name: "replicatetoslave"
    notify: *slave ip* keyname
    provide-xfr: *slave ip* keyname


        name: "replicatefrommaster"
        allow-notify: *master ip* keyname
        request-xfr: AXFR *master ip* keyname

Of course replace with the appropriate IP addresses for your network. And the "AXFR" is not needed, but it gets rid of errors in your logs when it tries to use IXFR first. If you don't do this you can just add the lines into each zone, I'm just trying to make your life easier. Now on the master setup your zone configuration. I'll give you one example of both a forward and reverse zone configuration, but not the zone file itself, you can look those up later. In the nsd.conf add something similar to the following for forward:

    name: "domain.lan"
    zonefile: ""
    include-pattern: "replicatetoslave"

And for reverse:

    name: ""
    zonefile: ""
    include-pattern: "replicatetoslave"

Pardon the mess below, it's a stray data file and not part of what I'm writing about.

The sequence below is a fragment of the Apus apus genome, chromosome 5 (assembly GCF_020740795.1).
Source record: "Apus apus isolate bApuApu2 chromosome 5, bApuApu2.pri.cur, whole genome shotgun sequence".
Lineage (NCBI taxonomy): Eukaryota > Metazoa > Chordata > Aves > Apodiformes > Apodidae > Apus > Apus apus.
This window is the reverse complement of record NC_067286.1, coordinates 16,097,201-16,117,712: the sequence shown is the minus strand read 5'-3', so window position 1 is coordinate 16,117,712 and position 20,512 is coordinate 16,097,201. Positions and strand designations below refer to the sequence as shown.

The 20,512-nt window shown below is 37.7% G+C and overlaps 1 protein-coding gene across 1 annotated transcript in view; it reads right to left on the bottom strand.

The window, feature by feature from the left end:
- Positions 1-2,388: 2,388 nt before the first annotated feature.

On the slave you simply replace replicatetoslave with replicatefrommaster. I always recommend checking your configuration. For nsd you simply type:

nsd-checkconf nsd.conf

If this comes back without any errors, you should be good to go. Now you can set it up to start at boot with the following in rc.conf:


Now you can edit a zone on the master server (always remember to update the serial number). And use the following command:

nsd-control reload

It will read the changes in from the disk and because of the notify lines send the configuration to the slave DNS as well. The slave will answer because it is setup to allow. You now have 2 authoritative DNS servers for your domain.

I'm going to state this again. Of course this didn't cover a lot of things, like how to buy a domain, how to setup the zone file, or even recommended security or firewall changes. You will need to take into account all of your network and security factors. I am not responsible for anything that may occur as a result of using this information. Also keep in mind this is a snapshot of a current point in time, configurations change, security and key standards change as well.